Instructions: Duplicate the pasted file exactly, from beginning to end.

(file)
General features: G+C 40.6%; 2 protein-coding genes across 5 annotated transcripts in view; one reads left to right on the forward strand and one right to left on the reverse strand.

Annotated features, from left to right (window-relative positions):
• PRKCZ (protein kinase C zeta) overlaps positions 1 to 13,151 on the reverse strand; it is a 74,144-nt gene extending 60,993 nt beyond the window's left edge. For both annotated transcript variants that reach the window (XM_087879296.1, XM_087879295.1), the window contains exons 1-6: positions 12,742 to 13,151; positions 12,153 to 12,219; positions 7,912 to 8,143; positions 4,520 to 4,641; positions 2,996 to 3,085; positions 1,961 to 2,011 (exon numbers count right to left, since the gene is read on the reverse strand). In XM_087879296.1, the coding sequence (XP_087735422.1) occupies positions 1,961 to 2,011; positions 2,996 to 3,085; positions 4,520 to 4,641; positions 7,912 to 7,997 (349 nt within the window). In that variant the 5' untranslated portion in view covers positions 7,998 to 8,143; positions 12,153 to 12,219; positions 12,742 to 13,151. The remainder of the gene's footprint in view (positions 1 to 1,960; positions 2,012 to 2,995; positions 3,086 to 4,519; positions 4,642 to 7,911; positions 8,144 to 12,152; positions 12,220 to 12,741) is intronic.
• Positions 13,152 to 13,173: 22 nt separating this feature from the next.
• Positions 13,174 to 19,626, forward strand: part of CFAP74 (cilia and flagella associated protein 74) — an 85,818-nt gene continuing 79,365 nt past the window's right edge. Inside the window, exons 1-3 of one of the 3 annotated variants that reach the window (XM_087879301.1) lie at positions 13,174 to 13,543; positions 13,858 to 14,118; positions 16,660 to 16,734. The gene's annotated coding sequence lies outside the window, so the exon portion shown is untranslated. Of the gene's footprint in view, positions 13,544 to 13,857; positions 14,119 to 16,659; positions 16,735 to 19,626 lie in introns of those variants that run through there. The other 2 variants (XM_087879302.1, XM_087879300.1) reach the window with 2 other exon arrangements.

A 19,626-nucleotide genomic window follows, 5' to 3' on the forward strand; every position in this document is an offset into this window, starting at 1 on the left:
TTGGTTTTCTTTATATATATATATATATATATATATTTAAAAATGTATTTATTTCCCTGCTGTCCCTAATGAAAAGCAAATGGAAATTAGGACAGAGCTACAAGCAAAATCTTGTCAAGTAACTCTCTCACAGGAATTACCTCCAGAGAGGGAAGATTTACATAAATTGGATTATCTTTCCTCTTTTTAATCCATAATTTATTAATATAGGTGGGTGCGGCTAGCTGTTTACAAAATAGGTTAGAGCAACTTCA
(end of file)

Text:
General features: G+C 40.6%; 2 protein-coding genes across 5 annotated transcripts in view; one reads left to right on the forward strand and one right to left on the reverse strand.

Annotated features, from left to right (window-relative positions):
• PRKCZ (protein kinase C zeta) overlaps positions 1 to 13,151 on the reverse strand; it is a 74,144-nt gene extending 60,993 nt beyond the window's left edge. For both annotated transcript variants that reach the window (XM_087879296.1, XM_087879295.1), the window contains exons 1-6: positions 12,742 to 13,151; positions 12,153 to 12,219; positions 7,912 to 8,143; positions 4,520 to 4,641; positions 2,996 to 3,085; positions 1,961 to 2,011 (exon numbers count right to left, since the gene is read on the reverse strand). In XM_087879296.1, the coding sequence (XP_087735422.1) occupies positions 1,961 to 2,011; positions 2,996 to 3,085; positions 4,520 to 4,641; positions 7,912 to 7,997 (349 nt within the window). In that variant the 5' untranslated portion in view covers positions 7,998 to 8,143; positions 12,153 to 12,219; positions 12,742 to 13,151. The remainder of the gene's footprint in view (positions 1 to 1,960; positions 2,012 to 2,995; positions 3,086 to 4,519; positions 4,642 to 7,911; positions 8,144 to 12,152; positions 12,220 to 12,741) is intronic.
• Positions 13,152 to 13,173: 22 nt separating this feature from the next.
• Positions 13,174 to 19,626, forward strand: part of CFAP74 (cilia and flagella associated protein 74) — an 85,818-nt gene continuing 79,365 nt past the window's right edge. Inside the window, exons 1-3 of one of the 3 annotated variants that reach the window (XM_087879301.1) lie at positions 13,174 to 13,543; positions 13,858 to 14,118; positions 16,660 to 16,734. The gene's annotated coding sequence lies outside the window, so the exon portion shown is untranslated. Of the gene's footprint in view, positions 13,544 to 13,857; positions 14,119 to 16,659; positions 16,735 to 19,626 lie in introns of those variants that run through there. The other 2 variants (XM_087879302.1, XM_087879300.1) reach the window with 2 other exon arrangements.

A 19,626-nucleotide genomic window follows, 5' to 3' on the forward strand; every position in this document is an offset into this window, starting at 1 on the left:
TTGGTTTTCTTTATATATATATATATATATATATATTTAAAAATGTATTTATTTCCCTGCTGTCCCTAATGAAAAGCAAATGGAAATTAGGACAGAGCTACAAGCAAAATCTTGTCAAGTAACTCTCTCACAGGAATTACCTCCAGAGAGGGAAGATTTACATAAATTGGATTATCTTTCCTCTTTTTAATCCATAATTTATTAATATAGGTGGGTGCGGCTAGCTGTTTACAAAATAGGTTAGAGCAACTTCA